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Wound healing is an essential biological process that comprises sequential steps aimed at restoring the architecture and function of damaged cells and tissues. This process begins with conserved damage signals, such as Ca2+, hydrogen peroxide (H2O2) and ATP, that diffuse through epithelial tissues and initiate immediate gene transcription-independent cellular effects, including cell shape changes, the formation of functional actomyosin structures and the recruitment of immune cells. These events integrate the ensuing transcription of specific wound response genes that further advance the wound healing response. The immediate importance of transcription-independent damage signals illustrates that healing a wound begins as soon as damage occurs.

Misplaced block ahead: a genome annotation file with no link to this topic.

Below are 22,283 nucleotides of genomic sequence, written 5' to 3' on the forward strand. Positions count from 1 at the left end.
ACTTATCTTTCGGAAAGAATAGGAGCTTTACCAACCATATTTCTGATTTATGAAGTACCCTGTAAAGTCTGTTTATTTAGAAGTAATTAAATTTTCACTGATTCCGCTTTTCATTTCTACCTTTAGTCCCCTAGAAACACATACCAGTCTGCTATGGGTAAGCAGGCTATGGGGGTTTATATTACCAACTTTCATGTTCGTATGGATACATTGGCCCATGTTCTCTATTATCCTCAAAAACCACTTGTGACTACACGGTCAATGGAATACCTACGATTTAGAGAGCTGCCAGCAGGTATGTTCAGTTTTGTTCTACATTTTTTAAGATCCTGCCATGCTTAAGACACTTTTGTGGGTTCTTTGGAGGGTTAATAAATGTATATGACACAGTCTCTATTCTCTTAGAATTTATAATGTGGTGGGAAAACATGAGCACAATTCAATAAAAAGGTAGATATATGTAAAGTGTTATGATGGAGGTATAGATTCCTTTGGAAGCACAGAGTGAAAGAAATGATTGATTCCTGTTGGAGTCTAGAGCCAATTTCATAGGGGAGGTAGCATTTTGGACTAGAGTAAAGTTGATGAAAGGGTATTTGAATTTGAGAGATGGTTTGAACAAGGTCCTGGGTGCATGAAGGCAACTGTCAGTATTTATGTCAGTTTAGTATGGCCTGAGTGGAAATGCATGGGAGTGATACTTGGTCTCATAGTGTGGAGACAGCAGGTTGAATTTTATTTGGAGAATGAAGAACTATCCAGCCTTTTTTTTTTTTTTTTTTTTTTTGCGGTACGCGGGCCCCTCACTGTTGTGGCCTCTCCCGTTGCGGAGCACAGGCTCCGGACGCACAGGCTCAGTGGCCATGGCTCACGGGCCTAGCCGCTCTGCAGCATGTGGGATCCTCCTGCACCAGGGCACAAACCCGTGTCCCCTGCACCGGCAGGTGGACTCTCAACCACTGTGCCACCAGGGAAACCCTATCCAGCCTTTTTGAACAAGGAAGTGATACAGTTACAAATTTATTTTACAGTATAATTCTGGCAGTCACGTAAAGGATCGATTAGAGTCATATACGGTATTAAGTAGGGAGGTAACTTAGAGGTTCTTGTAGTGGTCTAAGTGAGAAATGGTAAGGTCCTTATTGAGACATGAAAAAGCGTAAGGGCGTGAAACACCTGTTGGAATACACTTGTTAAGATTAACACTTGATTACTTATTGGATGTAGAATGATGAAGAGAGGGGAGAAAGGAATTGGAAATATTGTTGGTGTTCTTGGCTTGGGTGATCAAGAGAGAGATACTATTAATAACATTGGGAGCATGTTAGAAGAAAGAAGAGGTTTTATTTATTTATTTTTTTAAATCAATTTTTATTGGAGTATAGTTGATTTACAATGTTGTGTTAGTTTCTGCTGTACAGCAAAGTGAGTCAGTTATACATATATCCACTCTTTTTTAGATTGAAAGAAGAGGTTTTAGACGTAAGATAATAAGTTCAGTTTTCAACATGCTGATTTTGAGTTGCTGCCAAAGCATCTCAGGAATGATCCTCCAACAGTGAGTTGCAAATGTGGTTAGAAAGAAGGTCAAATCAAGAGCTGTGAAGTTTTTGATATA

João V Cordeiro, António Jacinto. The role of transcription-independent damage signals in the initiation of epithelial wound healing. Nature reviews. Molecular cell biology. 2013 Apr;14(4):249-62

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PMID: 23847785

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